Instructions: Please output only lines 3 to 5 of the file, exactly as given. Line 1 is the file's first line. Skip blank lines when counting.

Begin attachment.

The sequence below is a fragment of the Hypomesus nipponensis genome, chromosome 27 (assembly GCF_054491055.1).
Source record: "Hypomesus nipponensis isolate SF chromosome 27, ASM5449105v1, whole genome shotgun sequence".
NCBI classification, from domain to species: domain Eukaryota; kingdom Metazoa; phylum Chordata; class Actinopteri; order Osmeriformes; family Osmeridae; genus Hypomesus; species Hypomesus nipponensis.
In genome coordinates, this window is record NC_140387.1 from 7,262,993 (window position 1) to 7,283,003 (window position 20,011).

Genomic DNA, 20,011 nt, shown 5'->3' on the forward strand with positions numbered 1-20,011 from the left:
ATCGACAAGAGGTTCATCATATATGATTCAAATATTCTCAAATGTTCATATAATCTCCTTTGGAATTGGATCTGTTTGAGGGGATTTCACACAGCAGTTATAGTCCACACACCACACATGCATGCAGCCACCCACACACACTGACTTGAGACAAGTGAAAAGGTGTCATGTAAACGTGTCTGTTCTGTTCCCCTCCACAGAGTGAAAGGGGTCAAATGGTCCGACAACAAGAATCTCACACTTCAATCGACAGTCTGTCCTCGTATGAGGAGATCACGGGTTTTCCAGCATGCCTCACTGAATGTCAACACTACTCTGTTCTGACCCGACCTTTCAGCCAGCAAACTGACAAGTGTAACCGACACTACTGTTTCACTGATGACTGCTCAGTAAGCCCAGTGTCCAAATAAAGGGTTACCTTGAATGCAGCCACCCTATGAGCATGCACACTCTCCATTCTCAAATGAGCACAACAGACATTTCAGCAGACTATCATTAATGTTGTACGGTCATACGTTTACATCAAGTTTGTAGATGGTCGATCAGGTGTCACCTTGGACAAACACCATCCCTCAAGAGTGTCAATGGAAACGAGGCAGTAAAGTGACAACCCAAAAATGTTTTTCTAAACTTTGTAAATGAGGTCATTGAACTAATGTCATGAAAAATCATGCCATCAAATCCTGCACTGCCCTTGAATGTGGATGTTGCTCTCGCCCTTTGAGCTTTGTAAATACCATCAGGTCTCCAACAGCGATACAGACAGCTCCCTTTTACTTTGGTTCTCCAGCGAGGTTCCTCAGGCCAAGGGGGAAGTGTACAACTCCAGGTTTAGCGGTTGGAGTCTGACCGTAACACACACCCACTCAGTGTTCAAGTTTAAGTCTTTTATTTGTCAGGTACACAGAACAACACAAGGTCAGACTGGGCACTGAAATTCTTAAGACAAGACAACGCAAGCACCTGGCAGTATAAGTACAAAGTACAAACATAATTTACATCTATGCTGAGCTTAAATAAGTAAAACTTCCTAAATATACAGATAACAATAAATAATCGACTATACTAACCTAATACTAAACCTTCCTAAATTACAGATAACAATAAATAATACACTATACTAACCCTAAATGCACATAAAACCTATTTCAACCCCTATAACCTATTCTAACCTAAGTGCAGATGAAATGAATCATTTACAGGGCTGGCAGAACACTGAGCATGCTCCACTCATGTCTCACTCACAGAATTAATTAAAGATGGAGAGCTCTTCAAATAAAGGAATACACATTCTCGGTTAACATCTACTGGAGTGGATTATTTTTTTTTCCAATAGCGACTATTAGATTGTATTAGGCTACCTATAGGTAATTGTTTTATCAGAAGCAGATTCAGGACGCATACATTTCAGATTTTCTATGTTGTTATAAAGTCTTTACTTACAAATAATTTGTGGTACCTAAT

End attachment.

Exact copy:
NCBI classification, from domain to species: domain Eukaryota; kingdom Metazoa; phylum Chordata; class Actinopteri; order Osmeriformes; family Osmeridae; genus Hypomesus; species Hypomesus nipponensis.
In genome coordinates, this window is record NC_140387.1 from 7,262,993 (window position 1) to 7,283,003 (window position 20,011).

Genomic DNA, 20,011 nt, shown 5'->3' on the forward strand with positions numbered 1-20,011 from the left: